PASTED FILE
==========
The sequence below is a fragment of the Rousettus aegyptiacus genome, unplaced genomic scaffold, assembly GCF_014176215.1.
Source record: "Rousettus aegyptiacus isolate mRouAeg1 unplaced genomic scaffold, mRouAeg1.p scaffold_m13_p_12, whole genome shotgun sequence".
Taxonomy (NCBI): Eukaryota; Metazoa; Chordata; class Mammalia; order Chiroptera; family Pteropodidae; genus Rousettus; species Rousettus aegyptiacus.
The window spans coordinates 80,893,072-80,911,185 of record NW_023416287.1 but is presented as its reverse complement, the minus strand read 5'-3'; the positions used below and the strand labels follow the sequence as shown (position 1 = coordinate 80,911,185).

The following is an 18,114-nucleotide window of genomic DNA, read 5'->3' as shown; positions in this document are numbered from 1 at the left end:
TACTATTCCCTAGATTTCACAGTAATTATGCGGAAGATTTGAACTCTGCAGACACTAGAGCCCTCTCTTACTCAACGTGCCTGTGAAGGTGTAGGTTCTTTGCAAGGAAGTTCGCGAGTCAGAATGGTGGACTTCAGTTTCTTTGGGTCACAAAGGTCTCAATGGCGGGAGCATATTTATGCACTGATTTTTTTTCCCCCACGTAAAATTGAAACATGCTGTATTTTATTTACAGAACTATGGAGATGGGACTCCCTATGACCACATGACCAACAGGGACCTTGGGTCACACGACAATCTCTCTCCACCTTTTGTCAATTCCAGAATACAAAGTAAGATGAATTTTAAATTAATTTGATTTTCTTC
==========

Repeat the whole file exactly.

The sequence below is a fragment of the Rousettus aegyptiacus genome, unplaced genomic scaffold, assembly GCF_014176215.1.
Source record: "Rousettus aegyptiacus isolate mRouAeg1 unplaced genomic scaffold, mRouAeg1.p scaffold_m13_p_12, whole genome shotgun sequence".
Taxonomy (NCBI): Eukaryota; Metazoa; Chordata; class Mammalia; order Chiroptera; family Pteropodidae; genus Rousettus; species Rousettus aegyptiacus.
The window spans coordinates 80,893,072-80,911,185 of record NW_023416287.1 but is presented as its reverse complement, the minus strand read 5'-3'; the positions used below and the strand labels follow the sequence as shown (position 1 = coordinate 80,911,185).

The following is an 18,114-nucleotide window of genomic DNA, read 5'->3' as shown; positions in this document are numbered from 1 at the left end:
TACTATTCCCTAGATTTCACAGTAATTATGCGGAAGATTTGAACTCTGCAGACACTAGAGCCCTCTCTTACTCAACGTGCCTGTGAAGGTGTAGGTTCTTTGCAAGGAAGTTCGCGAGTCAGAATGGTGGACTTCAGTTTCTTTGGGTCACAAAGGTCTCAATGGCGGGAGCATATTTATGCACTGATTTTTTTTCCCCCACGTAAAATTGAAACATGCTGTATTTTATTTACAGAACTATGGAGATGGGACTCCCTATGACCACATGACCAACAGGGACCTTGGGTCACACGACAATCTCTCTCCACCTTTTGTCAATTCCAGAATACAAAGTAAGATGAATTTTAAATTAATTTGATTTTCTTC